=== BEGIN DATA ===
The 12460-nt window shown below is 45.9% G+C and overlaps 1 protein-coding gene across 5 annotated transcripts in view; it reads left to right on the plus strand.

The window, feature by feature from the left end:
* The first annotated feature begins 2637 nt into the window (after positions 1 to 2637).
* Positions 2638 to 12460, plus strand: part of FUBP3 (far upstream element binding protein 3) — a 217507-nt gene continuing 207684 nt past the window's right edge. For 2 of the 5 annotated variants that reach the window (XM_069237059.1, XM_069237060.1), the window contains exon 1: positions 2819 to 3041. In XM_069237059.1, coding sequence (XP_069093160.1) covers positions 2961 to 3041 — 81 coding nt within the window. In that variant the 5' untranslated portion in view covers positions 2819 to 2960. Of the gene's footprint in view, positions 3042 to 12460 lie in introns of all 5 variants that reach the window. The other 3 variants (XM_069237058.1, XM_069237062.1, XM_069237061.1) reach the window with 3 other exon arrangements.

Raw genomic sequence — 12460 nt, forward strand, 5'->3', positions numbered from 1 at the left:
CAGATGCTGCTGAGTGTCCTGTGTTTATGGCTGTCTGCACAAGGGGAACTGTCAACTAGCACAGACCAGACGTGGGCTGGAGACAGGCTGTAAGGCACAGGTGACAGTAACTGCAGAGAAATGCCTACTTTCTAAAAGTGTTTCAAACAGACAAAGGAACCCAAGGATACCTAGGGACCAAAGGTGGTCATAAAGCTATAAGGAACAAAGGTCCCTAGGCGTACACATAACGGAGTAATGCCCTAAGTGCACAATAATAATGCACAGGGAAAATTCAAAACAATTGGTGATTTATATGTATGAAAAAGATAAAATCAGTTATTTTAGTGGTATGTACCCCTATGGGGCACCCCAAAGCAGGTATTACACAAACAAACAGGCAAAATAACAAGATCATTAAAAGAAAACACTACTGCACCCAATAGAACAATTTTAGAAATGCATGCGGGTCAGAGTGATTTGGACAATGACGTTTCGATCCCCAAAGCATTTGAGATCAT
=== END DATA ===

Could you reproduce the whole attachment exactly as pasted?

The 12460-nt window shown below is 45.9% G+C and overlaps 1 protein-coding gene across 5 annotated transcripts in view; it reads left to right on the plus strand.

The window, feature by feature from the left end:
* The first annotated feature begins 2637 nt into the window (after positions 1 to 2637).
* Positions 2638 to 12460, plus strand: part of FUBP3 (far upstream element binding protein 3) — a 217507-nt gene continuing 207684 nt past the window's right edge. For 2 of the 5 annotated variants that reach the window (XM_069237059.1, XM_069237060.1), the window contains exon 1: positions 2819 to 3041. In XM_069237059.1, coding sequence (XP_069093160.1) covers positions 2961 to 3041 — 81 coding nt within the window. In that variant the 5' untranslated portion in view covers positions 2819 to 2960. Of the gene's footprint in view, positions 3042 to 12460 lie in introns of all 5 variants that reach the window. The other 3 variants (XM_069237058.1, XM_069237062.1, XM_069237061.1) reach the window with 3 other exon arrangements.

Raw genomic sequence — 12460 nt, forward strand, 5'->3', positions numbered from 1 at the left:
CAGATGCTGCTGAGTGTCCTGTGTTTATGGCTGTCTGCACAAGGGGAACTGTCAACTAGCACAGACCAGACGTGGGCTGGAGACAGGCTGTAAGGCACAGGTGACAGTAACTGCAGAGAAATGCCTACTTTCTAAAAGTGTTTCAAACAGACAAAGGAACCCAAGGATACCTAGGGACCAAAGGTGGTCATAAAGCTATAAGGAACAAAGGTCCCTAGGCGTACACATAACGGAGTAATGCCCTAAGTGCACAATAATAATGCACAGGGAAAATTCAAAACAATTGGTGATTTATATGTATGAAAAAGATAAAATCAGTTATTTTAGTGGTATGTACCCCTATGGGGCACCCCAAAGCAGGTATTACACAAACAAACAGGCAAAATAACAAGATCATTAAAAGAAAACACTACTGCACCCAATAGAACAATTTTAGAAATGCATGCGGGTCAGAGTGATTTGGACAATGACGTTTCGATCCCCAAAGCATTTGAGATCAT